Along with the opening of training camp by many National Football League teams last week came an updated study in the Journal of the American Medical Association that found the degenerative brain disease chronic traumatic encephalopathy, or CTE, in the brains of 110 of 111 deceased former NFL players who donated their brains to research.
As the researchers acknowledge, this was a skewed sample; one presumes former players without symptoms were less likely to have participated. But even skeptics of the link between CTE and football must be alarmed at the sheer number of cases among former pro football players who have died in just the last three years.
That outcome should concern not just professional football players or parents contemplating whether their children should play the sport but fans of the game as well. As much fun as it may be to root for the pros or for local high school and college teams, the risk of CTE is more than worrisome. Most, if not all, sports carry risk of injury, but there are broken bones and torn cartilage, and then there's a disease that causes memory loss, confusion, loss of impulse control, aggressive behavior and ultimately progressive dementia.
This isn't a new concern. Experts like Dr. Bennet Omalu, the Nigerian-born neuropathologist who discovered CTE and whose experience was detailed in the movie "Concussion," has been warning for years that most NFL players have brain disease. The NFL has made efforts in recent years to address the issue, with modest rule changes, more elaborate concussion screenings and equipment upgrades, research donations and a promised $1 billion settlement to former players with brain injury. But given the mounting evidence about the severity of the problem, it's fair to question whether enough has been done.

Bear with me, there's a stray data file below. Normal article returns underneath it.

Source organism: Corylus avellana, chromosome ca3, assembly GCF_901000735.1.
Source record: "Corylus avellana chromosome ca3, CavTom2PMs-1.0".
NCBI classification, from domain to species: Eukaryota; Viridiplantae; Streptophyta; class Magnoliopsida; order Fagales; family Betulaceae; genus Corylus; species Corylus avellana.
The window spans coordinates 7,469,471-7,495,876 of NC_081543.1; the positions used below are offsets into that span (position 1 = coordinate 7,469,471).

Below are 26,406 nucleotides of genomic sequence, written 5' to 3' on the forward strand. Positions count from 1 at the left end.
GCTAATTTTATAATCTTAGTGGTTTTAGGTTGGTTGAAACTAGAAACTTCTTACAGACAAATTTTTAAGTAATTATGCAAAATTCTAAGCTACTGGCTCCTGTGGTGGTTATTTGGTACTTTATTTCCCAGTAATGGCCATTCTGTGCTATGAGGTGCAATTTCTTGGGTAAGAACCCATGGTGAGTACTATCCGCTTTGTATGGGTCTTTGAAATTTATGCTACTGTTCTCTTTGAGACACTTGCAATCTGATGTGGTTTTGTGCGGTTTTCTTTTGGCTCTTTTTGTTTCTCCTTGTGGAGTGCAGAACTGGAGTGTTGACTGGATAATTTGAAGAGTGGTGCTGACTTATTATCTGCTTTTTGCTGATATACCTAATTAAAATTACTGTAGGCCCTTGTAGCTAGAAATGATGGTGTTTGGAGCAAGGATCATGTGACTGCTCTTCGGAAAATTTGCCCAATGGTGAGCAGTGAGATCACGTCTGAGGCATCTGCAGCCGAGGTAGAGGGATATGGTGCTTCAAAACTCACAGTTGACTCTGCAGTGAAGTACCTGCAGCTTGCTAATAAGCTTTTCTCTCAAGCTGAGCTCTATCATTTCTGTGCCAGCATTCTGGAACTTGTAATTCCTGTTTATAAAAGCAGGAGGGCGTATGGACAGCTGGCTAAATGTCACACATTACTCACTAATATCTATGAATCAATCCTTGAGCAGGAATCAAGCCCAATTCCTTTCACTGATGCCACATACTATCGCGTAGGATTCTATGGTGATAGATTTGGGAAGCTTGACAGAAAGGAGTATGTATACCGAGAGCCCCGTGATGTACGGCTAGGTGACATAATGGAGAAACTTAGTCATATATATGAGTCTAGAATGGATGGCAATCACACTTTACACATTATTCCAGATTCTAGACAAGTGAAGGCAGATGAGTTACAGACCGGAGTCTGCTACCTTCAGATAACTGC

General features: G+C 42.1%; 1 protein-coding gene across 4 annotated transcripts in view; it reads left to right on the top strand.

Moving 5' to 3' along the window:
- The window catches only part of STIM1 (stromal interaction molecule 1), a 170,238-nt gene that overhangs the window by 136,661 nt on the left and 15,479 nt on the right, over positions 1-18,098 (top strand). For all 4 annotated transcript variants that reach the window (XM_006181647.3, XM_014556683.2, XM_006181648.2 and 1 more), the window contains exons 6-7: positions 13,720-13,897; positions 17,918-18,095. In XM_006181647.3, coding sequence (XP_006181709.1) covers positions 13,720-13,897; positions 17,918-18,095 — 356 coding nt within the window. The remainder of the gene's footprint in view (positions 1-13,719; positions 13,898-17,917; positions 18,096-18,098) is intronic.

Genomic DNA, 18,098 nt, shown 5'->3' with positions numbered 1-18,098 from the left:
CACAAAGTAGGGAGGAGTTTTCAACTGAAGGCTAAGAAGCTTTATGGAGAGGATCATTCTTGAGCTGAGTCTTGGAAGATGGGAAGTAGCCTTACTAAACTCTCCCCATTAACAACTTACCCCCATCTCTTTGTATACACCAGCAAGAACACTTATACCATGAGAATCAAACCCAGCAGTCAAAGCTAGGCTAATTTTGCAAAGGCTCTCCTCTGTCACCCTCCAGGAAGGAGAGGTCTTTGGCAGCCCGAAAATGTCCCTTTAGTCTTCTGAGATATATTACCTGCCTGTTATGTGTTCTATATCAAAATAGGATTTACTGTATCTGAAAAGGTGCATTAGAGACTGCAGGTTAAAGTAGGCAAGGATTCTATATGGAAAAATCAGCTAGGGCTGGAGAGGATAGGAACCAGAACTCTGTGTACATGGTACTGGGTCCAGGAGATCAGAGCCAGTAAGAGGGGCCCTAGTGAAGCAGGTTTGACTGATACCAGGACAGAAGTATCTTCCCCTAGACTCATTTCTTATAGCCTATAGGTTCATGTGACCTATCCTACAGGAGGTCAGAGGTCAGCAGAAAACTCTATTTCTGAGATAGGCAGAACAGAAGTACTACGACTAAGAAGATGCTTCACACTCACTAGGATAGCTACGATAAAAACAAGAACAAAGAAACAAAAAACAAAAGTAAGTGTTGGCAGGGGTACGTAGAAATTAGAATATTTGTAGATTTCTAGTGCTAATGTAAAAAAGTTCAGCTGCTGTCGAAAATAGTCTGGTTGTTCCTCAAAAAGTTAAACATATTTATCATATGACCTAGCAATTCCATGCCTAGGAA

It isn't just professional players who face danger. Helmet-to-helmet collisions and the concussions that result from such violent contact are also a problem in the lower ranks. The same CTE study published last week also found evidence of the disease in former college players (48 out of 53 tested) and former high school players (3 of 14 involved in the study), although the disease was most severe in pro players and particularly those who played on the line as running backs or in the defensive backfield.
Nor have mounting concerns over football-related head injuries escaped the attention of families nationwide who are becoming increasingly reluctant to enroll their children in youth football leagues. Organizations like U.S.A. Football are changing rules for the sport so that school-aged children are playing a less violent game. Eliminating kickoffs and punts, reducing the number of players and banning the three-point stance (which tends to promote helmet-to-helmet contact between linemen) are among the changes.
Some schools are eliminating football altogether. Other youth sports organizations are encouraging flag football. Given that researchers are most concerned about the repeated nature of football's blows to the head, it's fair to worry that the injuries that caused CTE in former pro football players started not on the fields of Big Ten or the SEC but in sandlots and rec programs when they first donned a helmet.
That's not to suggest it's time to eliminate football from high schools. But the link between the repeated blows to the head suffered by football players and CTE is too well-documented to accept business as usual.
The NFL's actions seem underwhelming compared to the threat, and it will take more than a few preseason no-shows to convince owners in this highly profitable form of entertainment that fans demand something more than what's been offered to date. If fans truly care about their favorite players, they'll not only want them to succeed on the playing field but live long, healthy lives as well.